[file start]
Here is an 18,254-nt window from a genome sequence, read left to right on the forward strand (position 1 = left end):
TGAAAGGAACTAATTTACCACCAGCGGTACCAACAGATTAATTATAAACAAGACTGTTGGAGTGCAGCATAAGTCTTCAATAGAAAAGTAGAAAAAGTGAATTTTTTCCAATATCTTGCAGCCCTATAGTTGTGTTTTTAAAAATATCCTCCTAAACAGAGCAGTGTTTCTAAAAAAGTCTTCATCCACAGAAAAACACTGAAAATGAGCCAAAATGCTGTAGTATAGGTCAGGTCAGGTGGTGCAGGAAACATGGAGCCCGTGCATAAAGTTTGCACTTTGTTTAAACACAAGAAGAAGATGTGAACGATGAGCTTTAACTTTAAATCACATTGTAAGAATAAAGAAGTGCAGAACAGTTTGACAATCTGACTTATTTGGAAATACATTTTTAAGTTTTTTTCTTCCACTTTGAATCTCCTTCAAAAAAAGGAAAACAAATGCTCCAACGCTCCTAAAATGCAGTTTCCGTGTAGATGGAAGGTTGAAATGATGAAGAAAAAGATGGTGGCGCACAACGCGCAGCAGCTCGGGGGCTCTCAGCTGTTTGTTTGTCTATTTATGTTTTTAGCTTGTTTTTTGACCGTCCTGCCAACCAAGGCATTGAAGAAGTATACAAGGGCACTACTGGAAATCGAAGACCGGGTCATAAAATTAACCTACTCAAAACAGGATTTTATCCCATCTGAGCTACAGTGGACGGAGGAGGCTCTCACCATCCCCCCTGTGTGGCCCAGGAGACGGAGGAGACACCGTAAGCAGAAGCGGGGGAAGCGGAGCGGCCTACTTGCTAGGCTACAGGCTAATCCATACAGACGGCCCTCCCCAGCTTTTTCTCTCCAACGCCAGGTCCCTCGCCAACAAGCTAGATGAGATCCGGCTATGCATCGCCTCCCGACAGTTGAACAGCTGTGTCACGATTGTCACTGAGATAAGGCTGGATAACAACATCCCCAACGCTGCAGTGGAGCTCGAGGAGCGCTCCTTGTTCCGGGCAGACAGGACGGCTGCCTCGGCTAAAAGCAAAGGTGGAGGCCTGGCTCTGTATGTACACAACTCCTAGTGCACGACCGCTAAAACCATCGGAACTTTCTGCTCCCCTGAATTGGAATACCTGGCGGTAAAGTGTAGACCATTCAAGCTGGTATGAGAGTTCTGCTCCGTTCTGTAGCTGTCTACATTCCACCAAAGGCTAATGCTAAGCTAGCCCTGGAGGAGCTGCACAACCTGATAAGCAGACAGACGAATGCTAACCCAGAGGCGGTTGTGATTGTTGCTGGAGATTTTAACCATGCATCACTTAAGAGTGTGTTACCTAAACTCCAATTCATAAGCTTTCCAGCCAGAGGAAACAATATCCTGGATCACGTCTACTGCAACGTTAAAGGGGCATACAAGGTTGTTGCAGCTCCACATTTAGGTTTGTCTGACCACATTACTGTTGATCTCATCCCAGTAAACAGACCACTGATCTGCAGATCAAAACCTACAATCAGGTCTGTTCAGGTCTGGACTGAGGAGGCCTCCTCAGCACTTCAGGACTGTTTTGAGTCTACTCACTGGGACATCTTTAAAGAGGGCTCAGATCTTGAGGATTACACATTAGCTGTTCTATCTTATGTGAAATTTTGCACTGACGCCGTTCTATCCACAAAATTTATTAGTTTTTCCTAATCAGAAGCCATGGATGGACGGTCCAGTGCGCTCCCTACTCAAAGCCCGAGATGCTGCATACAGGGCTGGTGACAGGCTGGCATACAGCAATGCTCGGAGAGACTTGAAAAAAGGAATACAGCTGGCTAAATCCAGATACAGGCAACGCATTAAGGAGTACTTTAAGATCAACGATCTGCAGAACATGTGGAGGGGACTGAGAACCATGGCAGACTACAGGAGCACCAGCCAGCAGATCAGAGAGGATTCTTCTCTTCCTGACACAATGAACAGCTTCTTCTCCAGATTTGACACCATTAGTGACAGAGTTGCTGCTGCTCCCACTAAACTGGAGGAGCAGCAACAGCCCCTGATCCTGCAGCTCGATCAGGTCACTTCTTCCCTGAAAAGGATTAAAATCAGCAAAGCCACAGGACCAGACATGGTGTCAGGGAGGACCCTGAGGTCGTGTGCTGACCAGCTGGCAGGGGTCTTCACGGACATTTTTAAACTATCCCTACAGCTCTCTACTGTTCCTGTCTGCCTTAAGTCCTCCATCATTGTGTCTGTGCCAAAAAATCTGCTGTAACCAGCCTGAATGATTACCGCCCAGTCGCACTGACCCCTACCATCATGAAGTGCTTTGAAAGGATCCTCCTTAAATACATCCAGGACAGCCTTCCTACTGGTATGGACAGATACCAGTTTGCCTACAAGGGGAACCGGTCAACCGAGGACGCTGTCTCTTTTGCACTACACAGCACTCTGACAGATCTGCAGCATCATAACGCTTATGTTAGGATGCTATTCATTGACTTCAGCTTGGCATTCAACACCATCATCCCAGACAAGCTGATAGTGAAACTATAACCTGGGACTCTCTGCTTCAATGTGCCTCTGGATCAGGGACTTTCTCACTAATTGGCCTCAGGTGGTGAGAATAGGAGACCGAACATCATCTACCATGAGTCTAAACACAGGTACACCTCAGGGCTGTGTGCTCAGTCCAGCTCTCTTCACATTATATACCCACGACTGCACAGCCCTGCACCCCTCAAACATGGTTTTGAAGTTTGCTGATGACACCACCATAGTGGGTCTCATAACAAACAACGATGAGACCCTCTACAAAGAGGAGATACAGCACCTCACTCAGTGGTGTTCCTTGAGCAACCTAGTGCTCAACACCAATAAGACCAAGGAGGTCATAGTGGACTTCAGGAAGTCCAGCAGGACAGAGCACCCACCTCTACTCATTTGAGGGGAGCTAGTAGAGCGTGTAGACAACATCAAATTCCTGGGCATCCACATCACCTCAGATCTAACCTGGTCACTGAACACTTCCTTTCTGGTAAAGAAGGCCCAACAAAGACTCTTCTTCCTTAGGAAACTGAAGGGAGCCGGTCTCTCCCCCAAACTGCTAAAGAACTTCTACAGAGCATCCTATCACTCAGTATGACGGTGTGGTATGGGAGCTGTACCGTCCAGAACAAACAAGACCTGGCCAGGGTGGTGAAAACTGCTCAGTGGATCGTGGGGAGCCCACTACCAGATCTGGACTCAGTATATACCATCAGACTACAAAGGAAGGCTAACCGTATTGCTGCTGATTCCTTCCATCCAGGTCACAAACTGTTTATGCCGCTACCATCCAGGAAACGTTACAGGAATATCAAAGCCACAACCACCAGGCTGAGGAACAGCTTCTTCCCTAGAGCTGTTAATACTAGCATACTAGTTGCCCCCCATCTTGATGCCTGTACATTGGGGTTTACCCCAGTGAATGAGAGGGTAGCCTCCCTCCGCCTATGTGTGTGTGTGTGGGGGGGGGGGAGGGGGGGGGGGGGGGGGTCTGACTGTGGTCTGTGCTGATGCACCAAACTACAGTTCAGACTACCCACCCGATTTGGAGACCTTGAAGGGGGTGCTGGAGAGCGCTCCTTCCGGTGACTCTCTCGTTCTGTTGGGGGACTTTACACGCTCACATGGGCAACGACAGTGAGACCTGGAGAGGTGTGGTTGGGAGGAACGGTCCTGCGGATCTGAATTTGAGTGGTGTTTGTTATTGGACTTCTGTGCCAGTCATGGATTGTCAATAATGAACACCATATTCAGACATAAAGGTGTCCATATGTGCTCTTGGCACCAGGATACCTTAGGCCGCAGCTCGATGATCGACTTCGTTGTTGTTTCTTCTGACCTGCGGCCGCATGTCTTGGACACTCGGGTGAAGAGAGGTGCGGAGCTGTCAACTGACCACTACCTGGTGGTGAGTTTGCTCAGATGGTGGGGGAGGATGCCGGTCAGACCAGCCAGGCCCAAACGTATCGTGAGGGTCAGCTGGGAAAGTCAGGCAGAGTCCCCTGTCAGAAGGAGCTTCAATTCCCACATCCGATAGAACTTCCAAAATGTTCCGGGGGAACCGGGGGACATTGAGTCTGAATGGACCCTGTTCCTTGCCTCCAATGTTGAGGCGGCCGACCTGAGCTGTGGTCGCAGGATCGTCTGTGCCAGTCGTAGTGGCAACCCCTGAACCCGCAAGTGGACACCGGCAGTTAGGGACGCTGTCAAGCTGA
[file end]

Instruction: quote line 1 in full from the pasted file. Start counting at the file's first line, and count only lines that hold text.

Here is an 18,254-nt window from a genome sequence, read left to right on the forward strand (position 1 = left end):